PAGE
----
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CHAPTER IV--MORTALITY

We have no certain measure by which to estimate the ravages of the Black Plague, if numerical statements were wanted, as in modern times. Let us go back for a moment to the fourteenth century. The people were yet but little civilised. The Church had indeed subdued them; but they all suffered from the ill consequences of their original rudeness. The dominion of the law was not yet confirmed. Sovereigns had everywhere to combat powerful enemies to internal tranquillity and security. The cities were fortresses for their own defence. Marauders encamped on the roads. The husbandman was a feudal slave, without possessions of his own. Rudeness was general, humanity as yet unknown to the people. Witches and heretics were burned alive. Gentle rulers were contemned as weak; wild passions, severity and cruelty, everywhere predominated. Human life was little regarded. Governments concerned not themselves about the numbers of their subjects, for whose welfare it was incumbent on them to provide. Thus, the first requisite for estimating the loss of human life, namely, a knowledge of the amount of the population, is altogether wanting; and, moreover, the traditional statements of the amount of this loss are so vague, that from this source likewise there is only room for probable conjecture.

Cairo lost daily, when the plague was raging with its greatest violence, from 10,000 to 15,000; being as many as, in modern times, great plagues have carried off during their whole course. In China, more than thirteen millions are said to have died; and this is in correspondence with the certainly exaggerated accounts from the rest of Asia. India was depopulated. Tartary, the Tartar kingdom of Kaptschak, Mesopotamia, Syria, Armenia, were covered with dead bodies--the Kurds fled in vain to the mountains. In Caramania and Caesarea none were left alive. On the roads--in the camps--in the caravansaries--unburied bodies alone were seen; and a few cities only (Arabian historians name Maarael-Nooman, Schisur, and Harem) remained, in an unaccountable manner, free. In Aleppo, 500 died daily; 22,000 people, and most of the animals, were carried off in Gaza, within six weeks. Cyprus lost almost all its inhabitants; and ships without crews were often seen in the Mediterranean, as afterwards in the North Sea, driving about, and spreading the plague wherever they went on shore. It was reported to Pope Clement, at Avignon, that throughout the East, probably with the exception of China, 23,840,000 people had fallen victims to the plague. Considering the occurrences of the fourteenth and fifteenth centuries, we might, on first view, suspect the accuracy of this statement. How (it might be asked) could such great wars have been carried on--such powerful efforts have been made; how could the Greek Empire, only a hundred years later, have been overthrown, if the people really had been so utterly destroyed?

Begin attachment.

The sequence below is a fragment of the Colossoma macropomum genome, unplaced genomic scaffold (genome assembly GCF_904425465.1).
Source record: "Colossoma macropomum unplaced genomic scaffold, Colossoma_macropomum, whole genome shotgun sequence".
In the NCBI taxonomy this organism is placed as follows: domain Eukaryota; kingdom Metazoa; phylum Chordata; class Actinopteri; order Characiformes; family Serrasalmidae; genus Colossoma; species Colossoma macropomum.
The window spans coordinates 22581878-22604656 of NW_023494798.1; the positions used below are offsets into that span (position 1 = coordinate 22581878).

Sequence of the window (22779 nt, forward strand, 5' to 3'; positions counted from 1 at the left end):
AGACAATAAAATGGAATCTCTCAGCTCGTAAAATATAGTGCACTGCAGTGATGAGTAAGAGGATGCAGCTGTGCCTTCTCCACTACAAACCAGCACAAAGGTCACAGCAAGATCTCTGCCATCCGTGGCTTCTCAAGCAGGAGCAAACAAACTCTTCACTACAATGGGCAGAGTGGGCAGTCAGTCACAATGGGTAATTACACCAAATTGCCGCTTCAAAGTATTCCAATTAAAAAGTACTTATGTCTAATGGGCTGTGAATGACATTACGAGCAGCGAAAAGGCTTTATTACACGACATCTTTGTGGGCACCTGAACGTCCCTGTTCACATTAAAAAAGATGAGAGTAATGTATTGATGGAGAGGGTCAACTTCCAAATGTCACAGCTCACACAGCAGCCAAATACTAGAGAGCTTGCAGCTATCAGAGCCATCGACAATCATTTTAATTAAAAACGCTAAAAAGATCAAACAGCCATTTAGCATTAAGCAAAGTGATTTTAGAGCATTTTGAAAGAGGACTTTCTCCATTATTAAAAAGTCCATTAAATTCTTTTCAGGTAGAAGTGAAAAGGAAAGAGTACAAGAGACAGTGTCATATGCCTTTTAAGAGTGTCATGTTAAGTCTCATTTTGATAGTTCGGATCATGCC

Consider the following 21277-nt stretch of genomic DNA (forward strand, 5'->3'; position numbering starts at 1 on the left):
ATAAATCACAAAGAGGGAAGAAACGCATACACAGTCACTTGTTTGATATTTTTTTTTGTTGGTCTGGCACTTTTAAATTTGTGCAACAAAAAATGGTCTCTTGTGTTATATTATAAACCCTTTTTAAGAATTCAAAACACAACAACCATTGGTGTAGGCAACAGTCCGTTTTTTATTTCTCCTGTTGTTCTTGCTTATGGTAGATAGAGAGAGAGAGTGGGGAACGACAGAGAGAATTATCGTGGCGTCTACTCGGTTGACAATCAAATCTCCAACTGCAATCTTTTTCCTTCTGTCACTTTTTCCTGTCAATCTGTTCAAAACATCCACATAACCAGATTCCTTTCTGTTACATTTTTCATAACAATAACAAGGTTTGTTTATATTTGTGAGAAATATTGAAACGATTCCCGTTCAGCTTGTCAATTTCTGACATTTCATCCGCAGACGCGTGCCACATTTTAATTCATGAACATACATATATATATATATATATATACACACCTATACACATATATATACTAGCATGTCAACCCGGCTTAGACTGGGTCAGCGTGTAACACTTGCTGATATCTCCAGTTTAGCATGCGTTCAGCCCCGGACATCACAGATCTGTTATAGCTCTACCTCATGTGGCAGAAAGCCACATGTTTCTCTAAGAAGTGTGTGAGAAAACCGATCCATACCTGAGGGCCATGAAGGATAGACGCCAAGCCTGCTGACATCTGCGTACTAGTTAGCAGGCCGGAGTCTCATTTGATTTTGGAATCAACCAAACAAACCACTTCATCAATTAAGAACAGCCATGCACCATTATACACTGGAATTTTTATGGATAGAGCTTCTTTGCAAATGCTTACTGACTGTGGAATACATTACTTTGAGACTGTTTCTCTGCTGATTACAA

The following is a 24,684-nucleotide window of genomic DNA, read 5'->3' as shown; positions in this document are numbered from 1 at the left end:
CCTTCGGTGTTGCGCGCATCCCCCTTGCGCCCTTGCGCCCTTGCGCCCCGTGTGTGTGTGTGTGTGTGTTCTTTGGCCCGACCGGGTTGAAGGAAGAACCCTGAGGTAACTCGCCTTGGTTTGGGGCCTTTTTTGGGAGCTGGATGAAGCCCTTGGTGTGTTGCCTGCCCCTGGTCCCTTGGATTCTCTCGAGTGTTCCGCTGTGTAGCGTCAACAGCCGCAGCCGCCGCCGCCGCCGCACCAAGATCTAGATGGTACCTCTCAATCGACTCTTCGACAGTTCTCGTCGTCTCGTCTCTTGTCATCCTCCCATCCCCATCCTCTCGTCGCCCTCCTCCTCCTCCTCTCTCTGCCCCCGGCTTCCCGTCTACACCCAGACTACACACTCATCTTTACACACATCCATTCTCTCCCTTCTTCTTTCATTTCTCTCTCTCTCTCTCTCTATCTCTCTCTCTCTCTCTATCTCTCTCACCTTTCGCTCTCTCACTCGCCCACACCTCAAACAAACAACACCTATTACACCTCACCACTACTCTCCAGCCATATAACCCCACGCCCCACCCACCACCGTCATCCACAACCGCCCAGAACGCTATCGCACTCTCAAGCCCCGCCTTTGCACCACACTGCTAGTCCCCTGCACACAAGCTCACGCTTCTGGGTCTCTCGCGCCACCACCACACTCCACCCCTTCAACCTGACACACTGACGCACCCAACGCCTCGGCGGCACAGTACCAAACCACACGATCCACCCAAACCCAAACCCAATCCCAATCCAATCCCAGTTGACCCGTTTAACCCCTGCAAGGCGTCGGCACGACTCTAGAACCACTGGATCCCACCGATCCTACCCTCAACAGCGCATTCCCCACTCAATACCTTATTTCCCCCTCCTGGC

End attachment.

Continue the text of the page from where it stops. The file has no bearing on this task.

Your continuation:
This account is nevertheless rendered credible by the ascertained fact, that the palaces of princes are less accessible to contagious diseases than the dwellings of the multitude; and that in places of importance, the influx from those districts which have suffered least, soon repairs even the heaviest losses. We must remember, also, that we do not gather much from mere numbers without an intimate knowledge of the state of society. We will therefore confine ourselves to exhibiting some of the more credible accounts relative to European cities.

In Florence there died of the Black Plague--60,000 In Venice--100,000 In Marseilles, in one month--16,000 In Siena--70,000 In Paris--50,000 In St. Denys--14,000 In Avignon--60,000 In Strasburg--16,000 In Lubeck--9,000 In Basle--14,000 In Erfurt, at least--16,000 In Weimar--5,000 In Limburg--2,500 In London, at least--100,000 In Norwich--51,100

To which may be added -

Franciscan Friars in German--124,434 Minorites in Italy--30,000